Here's a remarkable fact: Global fishery collapse is financed with tax money. You already know that many nations are failing to enforce the laws that are essential to keeping our oceans healthy and abundant forever. Instead, they are presiding over a global ocean collapse. According to a report in Science, 29 percent of the world's commercial fisheries have already collapsed. This is terrible news for the billion people who turn to the ocean for protein, the hundreds of millions of people who need the sea for a livelihood, and the countless extraordinary marine creatures that don't deserve to go the way of the buffalo.
Kind of a good news, bad news story: President George W. Bush has invited the European Union, the United Nations and 11 other countries to the September 27-28 meeting in Washington to work toward setting a long-term goal by 2008 to cut emissions. Yet it turns out just to be a meeting full of sound and fury, signifying nothing: "But a senior U.S. official said the administration stood by its opposition to mandatory economy-wide caps." A meeting aimed at (1) developing voluntary or aspirational targets, (2) for the long-term, (3) by 2008 [i.e. Bush's last year in office]. Three strikes and you are out. Bush's last chance to be a small part of the solution rather than a large part of the problem came and went at the G-8 meeting, where Bush nixed an effort to set realistic and binding long-term targets. The only interesting question that will be answered by this meeting is whether the media will be suckered into giving the President the one outcome he truly wants -- positive press coverage on climate change, an area of such catastrophic failure by this administration that it will probably ensure (even more than Iraq) that history judges Bush a failure. This post was created for ClimateProgress.org, a project of the Center for American Progress Action Fund.
Sens. Joe Lieberman (I-Conn.) -- does this make him an icon? -- and John Warner (R-Va.) unveiled their long-awaited climate plan. It looks pretty good to me because: It is bipartisan -- indeed, it follows the strategy recommended by moderate senators, such as Mary Landrieu (D-La.), Lindsey Graham (R-S.C.), Blanche Lincoln (D-Ark.) It starts quickly -- by 2012 we must return to 2005 levels. It has a credible 2050 target -- and requires regular reports from the National Academy of Sciences on the "extent to which the emissions reductions achieved under the Act no, together with actual steps taken by other nations, stabilize atmospheric greenhouse gas concentrations at a level adequate to forestall catastrophic impacts of climate change." It does not have a safety valve, but instead has banking and borrowing. This plan will be the starting point for legislation from Sen. Boxer (D-CA). Here is a detailed summary from Greenwire (subs. req'd):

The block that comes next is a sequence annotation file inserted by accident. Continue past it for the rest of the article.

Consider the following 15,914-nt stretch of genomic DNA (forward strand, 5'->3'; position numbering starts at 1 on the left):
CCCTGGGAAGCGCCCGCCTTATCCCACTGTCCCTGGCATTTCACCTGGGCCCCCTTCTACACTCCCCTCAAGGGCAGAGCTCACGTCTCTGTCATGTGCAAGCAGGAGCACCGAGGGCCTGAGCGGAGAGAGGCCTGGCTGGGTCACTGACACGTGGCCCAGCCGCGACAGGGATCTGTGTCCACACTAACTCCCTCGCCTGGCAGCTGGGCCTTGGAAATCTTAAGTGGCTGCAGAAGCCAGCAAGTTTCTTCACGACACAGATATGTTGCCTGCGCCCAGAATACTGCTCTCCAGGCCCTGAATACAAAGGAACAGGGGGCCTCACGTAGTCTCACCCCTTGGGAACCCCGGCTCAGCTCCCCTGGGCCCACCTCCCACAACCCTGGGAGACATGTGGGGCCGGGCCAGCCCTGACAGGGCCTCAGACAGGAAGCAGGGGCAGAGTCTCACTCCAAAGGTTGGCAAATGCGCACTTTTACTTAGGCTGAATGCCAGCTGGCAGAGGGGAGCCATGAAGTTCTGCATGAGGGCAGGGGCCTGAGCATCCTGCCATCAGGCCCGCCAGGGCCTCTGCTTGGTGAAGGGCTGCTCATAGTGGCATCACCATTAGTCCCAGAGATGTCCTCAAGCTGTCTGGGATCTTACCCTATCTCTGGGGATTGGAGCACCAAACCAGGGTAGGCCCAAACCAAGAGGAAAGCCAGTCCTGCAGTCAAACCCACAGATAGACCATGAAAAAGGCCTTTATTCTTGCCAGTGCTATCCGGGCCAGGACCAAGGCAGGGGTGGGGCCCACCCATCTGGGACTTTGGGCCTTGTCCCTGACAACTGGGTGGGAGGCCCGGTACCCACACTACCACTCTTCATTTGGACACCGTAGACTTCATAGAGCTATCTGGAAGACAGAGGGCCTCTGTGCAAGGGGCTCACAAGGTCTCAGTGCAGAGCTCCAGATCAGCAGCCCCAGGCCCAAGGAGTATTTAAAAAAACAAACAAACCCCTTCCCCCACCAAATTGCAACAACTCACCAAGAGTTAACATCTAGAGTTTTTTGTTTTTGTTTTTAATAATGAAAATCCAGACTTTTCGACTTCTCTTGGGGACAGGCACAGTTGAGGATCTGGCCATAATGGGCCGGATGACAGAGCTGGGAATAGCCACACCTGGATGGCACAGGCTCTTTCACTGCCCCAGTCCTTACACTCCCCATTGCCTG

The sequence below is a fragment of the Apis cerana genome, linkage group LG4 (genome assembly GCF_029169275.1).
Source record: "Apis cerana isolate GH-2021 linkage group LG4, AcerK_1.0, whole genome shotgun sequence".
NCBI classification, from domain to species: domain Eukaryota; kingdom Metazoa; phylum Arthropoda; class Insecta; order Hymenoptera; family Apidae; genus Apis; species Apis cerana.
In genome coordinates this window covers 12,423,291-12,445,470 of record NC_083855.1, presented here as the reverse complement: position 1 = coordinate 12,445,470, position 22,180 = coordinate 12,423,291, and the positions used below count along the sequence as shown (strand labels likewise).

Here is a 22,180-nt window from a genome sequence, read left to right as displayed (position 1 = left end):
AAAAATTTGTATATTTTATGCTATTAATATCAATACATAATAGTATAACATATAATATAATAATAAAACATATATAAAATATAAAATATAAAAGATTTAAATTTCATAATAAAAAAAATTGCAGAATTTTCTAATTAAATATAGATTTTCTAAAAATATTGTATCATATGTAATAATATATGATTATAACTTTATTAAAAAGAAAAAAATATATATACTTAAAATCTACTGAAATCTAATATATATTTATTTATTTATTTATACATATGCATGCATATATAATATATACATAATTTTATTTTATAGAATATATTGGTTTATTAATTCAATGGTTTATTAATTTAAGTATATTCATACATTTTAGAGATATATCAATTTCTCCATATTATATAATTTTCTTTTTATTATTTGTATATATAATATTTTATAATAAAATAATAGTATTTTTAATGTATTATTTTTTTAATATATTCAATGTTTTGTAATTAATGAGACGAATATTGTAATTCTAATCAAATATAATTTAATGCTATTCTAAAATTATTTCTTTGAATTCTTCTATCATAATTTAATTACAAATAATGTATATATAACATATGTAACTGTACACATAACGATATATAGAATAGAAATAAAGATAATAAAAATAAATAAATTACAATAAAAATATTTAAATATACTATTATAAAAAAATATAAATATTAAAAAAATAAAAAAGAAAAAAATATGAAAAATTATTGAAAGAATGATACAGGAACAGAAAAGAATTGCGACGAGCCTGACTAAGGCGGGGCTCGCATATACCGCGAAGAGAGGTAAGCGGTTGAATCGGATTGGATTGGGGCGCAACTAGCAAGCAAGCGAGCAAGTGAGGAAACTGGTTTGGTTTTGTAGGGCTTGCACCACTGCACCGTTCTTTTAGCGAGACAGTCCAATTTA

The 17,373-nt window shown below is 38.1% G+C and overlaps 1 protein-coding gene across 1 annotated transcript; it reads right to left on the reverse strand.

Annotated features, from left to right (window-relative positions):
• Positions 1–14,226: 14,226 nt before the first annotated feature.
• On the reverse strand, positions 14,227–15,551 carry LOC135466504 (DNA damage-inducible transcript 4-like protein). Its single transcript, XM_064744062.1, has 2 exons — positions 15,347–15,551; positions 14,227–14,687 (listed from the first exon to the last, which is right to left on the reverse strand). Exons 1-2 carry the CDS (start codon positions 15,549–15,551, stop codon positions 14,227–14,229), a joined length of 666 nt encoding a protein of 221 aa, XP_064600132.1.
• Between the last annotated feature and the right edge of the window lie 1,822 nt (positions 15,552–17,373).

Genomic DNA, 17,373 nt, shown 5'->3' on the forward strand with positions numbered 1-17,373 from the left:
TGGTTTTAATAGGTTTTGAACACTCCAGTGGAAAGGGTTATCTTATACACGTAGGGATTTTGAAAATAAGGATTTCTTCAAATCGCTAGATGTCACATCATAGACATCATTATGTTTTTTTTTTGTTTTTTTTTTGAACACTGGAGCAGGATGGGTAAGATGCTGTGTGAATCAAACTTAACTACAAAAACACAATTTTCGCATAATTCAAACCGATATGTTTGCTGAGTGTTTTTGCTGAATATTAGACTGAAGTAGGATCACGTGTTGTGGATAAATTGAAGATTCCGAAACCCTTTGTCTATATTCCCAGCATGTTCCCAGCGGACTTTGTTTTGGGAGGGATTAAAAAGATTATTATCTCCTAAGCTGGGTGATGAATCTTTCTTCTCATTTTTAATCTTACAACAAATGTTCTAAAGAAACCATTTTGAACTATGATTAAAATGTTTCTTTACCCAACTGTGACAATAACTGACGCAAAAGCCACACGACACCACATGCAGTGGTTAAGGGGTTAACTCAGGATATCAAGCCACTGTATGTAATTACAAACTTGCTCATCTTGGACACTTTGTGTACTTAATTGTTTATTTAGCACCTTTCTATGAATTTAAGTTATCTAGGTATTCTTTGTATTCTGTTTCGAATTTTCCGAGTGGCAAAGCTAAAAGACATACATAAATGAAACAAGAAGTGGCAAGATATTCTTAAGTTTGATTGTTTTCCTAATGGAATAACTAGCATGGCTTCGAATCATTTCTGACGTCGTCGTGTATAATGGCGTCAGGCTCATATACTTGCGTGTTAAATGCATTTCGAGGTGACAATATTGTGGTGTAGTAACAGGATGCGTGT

Word from the front: fierce resistance from the usual suspects has resulted in compromise amendments hacking the 20 percent standard to 15 percent, while allowing states the option of meeting up to 4 percent through energy efficiency. This is a strategic retreat that has supporters optimistic, though by no means certain of eventual victory. House is in recess right now over an Ag bill kerfluffle. No word yet on the critical solar investment tax credit. Update [2007-8-3 17:40:22 by Adam Browning]: The extension of the federal solar tax credit should be heard on the House Floor Saturday, and Big Oil is rallying the opposition to kill solar as we speak. It will be an extremely tight vote - tight like a noose - and we need you to call your Representative right now. The situation is this. Earlier this year, House leadership committed to 'pay as you go'--that is, any new tax incentives must be balanced by getting rid of existing incentives. In this case, that means paying for renewable energy programs by reducing tax cuts for oil production. That's all good right? In a time of record profits for Big Oil, an approaching climate crisis and energy security scaring us all, why not reduce oil profits to help bring solar into the mainstream? Unfortunately, the Republican leadership is holding the line on keeping subsidies for Big Oil, while some Democrats in oil districts haven't gotten the message that the public is tired of business as usual and wants a real commitment to renewables. If this is important to you, call your Representative and tell them to support HR 2776 right now. Enter your zipcode here to find your Rep and give them a call. Tell them: * I live in Representative _______'s district * Please support HR2776, the tax title of the Energy Bill * if they tell you they are already supportive, then thank them profusely! * If not, tell them... * I support reducing tax cuts for fossil fuels to support renewable energy * We are at a turning point to create a secure economy and stop a climate crisis with more renewable energy. The people are in favor of this change and all our politicians need to get on board - or they'll be pushed out of the way. Act now, time is short and we need these votes! Solar is a non-partisan issue, and we need you to keep it that way.